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Smart sound insulation in cars leads to lower environmental emissions

Reducing the engine noise in cars to an environmentally-acceptable standard consists in layering or stacking heavy materials, such as asphalt, on the floor of the car to absorb the sound.

But it is a weighty process, adding kilos onto the overall weight of the car, increases the power and therefore the fuel consumption needed to make it go. However, EUREKA project E! 2411 ERTAC has come up with a system to make lighter sound insulation, which reduces the car’s weight, and boosts its overall efficiency.

At the behest of French car manufacturers, EUREKA project E!2411 ERTAC set out to reduce the weight of car sound insulation by 30-50% while maintaining the same level of acoustic comfort inside the car. The project partners chose to develop new computer techniques to predict the behaviour of insulation parts made from different low mass materials. “The manufacturers drastically reduced the time schedules for new car models, so instead of using slow, time consuming experimental approach to car acoustics, we switched to developing simulation techniques using proven models to predict the behaviour of materials for sound insulation” explains Maurice Fortez, director of the main project partner, Treves.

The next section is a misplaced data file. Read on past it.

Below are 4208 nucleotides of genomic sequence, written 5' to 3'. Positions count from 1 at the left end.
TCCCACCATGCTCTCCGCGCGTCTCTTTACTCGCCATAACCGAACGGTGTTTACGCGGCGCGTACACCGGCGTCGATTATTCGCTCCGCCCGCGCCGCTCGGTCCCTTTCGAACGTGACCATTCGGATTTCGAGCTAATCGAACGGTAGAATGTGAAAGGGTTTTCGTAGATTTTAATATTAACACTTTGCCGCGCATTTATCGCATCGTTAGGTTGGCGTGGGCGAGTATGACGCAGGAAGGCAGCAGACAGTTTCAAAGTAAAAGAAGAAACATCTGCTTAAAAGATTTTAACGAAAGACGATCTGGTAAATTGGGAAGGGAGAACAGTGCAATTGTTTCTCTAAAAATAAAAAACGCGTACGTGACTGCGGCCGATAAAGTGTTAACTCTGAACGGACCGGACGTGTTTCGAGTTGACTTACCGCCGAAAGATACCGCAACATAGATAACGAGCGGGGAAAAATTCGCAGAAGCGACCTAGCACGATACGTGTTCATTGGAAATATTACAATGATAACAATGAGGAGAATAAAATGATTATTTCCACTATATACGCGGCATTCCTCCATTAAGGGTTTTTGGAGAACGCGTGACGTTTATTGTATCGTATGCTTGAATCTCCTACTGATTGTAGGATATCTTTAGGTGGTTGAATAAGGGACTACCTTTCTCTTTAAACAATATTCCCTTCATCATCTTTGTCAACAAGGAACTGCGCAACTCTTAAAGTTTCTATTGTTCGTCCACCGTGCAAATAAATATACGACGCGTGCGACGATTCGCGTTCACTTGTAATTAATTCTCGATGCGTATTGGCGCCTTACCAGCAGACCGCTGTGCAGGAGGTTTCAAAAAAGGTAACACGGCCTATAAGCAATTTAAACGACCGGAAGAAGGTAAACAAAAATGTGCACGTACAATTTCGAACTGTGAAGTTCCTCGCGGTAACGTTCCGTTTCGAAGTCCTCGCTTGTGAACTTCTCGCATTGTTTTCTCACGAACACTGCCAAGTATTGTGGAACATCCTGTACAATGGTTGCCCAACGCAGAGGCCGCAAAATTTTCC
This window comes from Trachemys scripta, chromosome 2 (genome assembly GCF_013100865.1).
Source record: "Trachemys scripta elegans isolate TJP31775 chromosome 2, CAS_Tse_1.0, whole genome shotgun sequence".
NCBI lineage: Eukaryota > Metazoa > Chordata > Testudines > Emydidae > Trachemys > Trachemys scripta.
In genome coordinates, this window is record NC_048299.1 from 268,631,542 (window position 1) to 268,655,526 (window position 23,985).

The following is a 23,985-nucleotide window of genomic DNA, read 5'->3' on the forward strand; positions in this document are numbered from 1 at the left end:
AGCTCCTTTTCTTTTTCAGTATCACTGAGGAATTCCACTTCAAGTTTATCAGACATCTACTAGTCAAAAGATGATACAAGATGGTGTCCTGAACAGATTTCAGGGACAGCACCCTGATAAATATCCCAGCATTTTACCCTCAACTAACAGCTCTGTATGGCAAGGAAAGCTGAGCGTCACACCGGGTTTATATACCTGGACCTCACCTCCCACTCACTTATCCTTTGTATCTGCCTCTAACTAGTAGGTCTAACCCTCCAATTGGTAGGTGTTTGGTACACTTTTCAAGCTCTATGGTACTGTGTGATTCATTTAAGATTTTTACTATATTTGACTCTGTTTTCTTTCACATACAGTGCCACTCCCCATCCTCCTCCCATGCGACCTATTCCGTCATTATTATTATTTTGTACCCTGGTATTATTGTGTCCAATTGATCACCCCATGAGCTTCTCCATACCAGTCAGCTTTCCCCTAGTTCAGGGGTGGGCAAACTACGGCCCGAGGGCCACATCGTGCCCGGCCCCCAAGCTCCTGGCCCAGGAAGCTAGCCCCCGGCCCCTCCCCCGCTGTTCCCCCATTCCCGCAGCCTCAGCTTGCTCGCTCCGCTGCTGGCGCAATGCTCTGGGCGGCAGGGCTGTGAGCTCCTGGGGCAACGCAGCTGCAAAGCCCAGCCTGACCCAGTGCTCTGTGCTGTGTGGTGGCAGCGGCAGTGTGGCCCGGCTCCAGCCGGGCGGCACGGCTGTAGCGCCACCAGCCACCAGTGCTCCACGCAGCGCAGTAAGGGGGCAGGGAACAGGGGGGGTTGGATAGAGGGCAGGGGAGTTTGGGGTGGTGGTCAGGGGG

The behaviour of the raw materials was tested for sound insulation, absorption and damping. The project found that layering compressed felt with a low density kind reduced the weight of sound insulation by 50%. Using foam textile waste to manufacture parts requiring a certain amount of elasticity reduced weight by a further 25% and diminished the cost of the insulation. Converting the results to a prototype for a real car – a Renault, gave a hefty overall car weight reduction of 6.7%.

The virtual results have gone on to be validated on another real car - the Citroen C4. “There is a saving of about 8kg on the weight of the complete car” says Fortez. “The original weight of the insulation was 11.3 kg, but the new technology weighs only 3.4kg”, he adds.

A prototype is now being manufactured at Peugeot. Fortez says “Peugeot wants to use the prototype for its new 207 model. The company is very interested in a big reduction of car weight and wants to verify the results”.

Without EUREKA support, Treves would not have been able to launch the project says Fortez. “Treves is not specialised in acoustic simulation. EUREKA really facilitated the partnership that we needed. It brought in the acoustic specialists and acoustic experts that we needed”.

Sally Horspool | alfa
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